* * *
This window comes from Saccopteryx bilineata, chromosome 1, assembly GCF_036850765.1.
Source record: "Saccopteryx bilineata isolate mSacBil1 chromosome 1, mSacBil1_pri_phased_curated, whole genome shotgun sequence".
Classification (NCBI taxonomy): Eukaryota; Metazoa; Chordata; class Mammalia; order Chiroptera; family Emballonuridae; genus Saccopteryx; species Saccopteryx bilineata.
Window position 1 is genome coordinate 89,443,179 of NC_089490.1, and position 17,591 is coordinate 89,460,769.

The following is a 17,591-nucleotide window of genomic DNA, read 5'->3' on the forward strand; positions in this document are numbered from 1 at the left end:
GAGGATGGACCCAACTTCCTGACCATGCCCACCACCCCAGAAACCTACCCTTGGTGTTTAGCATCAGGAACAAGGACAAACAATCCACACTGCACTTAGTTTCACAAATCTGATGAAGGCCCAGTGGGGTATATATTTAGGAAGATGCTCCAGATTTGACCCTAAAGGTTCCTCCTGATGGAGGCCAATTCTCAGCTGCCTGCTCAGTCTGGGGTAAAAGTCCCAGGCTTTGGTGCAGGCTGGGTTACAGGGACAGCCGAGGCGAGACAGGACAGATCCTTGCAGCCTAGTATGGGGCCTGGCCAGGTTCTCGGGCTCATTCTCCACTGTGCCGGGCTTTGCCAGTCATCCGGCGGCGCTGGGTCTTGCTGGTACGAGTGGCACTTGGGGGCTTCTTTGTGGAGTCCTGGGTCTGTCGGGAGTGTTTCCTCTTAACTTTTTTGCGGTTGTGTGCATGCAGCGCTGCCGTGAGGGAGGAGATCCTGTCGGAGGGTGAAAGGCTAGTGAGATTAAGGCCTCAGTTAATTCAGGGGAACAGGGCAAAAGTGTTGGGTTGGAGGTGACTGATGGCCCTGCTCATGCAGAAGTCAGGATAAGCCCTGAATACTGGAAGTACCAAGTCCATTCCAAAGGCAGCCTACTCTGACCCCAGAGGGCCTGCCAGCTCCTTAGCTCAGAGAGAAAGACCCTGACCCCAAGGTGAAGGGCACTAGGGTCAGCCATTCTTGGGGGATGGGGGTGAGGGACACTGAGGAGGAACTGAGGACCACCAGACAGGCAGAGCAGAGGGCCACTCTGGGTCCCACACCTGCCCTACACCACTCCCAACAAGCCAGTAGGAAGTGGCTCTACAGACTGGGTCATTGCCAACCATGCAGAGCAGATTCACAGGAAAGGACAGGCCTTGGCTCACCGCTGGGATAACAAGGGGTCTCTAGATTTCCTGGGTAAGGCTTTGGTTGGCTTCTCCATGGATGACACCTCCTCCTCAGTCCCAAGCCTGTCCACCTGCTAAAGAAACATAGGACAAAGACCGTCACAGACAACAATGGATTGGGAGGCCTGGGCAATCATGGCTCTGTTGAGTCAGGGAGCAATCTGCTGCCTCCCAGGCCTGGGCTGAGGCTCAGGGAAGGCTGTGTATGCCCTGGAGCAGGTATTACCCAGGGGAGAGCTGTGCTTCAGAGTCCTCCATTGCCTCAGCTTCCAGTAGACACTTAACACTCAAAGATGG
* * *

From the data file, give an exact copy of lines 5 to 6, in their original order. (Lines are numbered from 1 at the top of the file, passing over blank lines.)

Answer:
The following is a 17,591-nucleotide window of genomic DNA, read 5'->3' on the forward strand; positions in this document are numbered from 1 at the left end:
GAGGATGGACCCAACTTCCTGACCATGCCCACCACCCCAGAAACCTACCCTTGGTGTTTAGCATCAGGAACAAGGACAAACAATCCACACTGCACTTAGTTTCACAAATCTGATGAAGGCCCAGTGGGGTATATATTTAGGAAGATGCTCCAGATTTGACCCTAAAGGTTCCTCCTGATGGAGGCCAATTCTCAGCTGCCTGCTCAGTCTGGGGTAAAAGTCCCAGGCTTTGGTGCAGGCTGGGTTACAGGGACAGCCGAGGCGAGACAGGACAGATCCTTGCAGCCTAGTATGGGGCCTGGCCAGGTTCTCGGGCTCATTCTCCACTGTGCCGGGCTTTGCCAGTCATCCGGCGGCGCTGGGTCTTGCTGGTACGAGTGGCACTTGGGGGCTTCTTTGTGGAGTCCTGGGTCTGTCGGGAGTGTTTCCTCTTAACTTTTTTGCGGTTGTGTGCATGCAGCGCTGCCGTGAGGGAGGAGATCCTGTCGGAGGGTGAAAGGCTAGTGAGATTAAGGCCTCAGTTAATTCAGGGGAACAGGGCAAAAGTGTTGGGTTGGAGGTGACTGATGGCCCTGCTCATGCAGAAGTCAGGATAAGCCCTGAATACTGGAAGTACCAAGTCCATTCCAAAGGCAGCCTACTCTGACCCCAGAGGGCCTGCCAGCTCCTTAGCTCAGAGAGAAAGACCCTGACCCCAAGGTGAAGGGCACTAGGGTCAGCCATTCTTGGGGGATGGGGGTGAGGGACACTGAGGAGGAACTGAGGACCACCAGACAGGCAGAGCAGAGGGCCACTCTGGGTCCCACACCTGCCCTACACCACTCCCAACAAGCCAGTAGGAAGTGGCTCTACAGACTGGGTCATTGCCAACCATGCAGAGCAGATTCACAGGAAAGGACAGGCCTTGGCTCACCGCTGGGATAACAAGGGGTCTCTAGATTTCCTGGGTAAGGCTTTGGTTGGCTTCTCCATGGATGACACCTCCTCCTCAGTCCCAAGCCTGTCCACCTGCTAAAGAAACATAGGACAAAGACCGTCACAGACAACAATGGATTGGGAGGCCTGGGCAATCATGGCTCTGTTGAGTCAGGGAGCAATCTGCTGCCTCCCAGGCCTGGGCTGAGGCTCAGGGAAGGCTGTGTATGCCCTGGAGCAGGTATTACCCAGGGGAGAGCTGTGCTTCAGAGTCCTCCATTGCCTCAGCTTCCAGTAGACACTTAACACTCAAAGATGG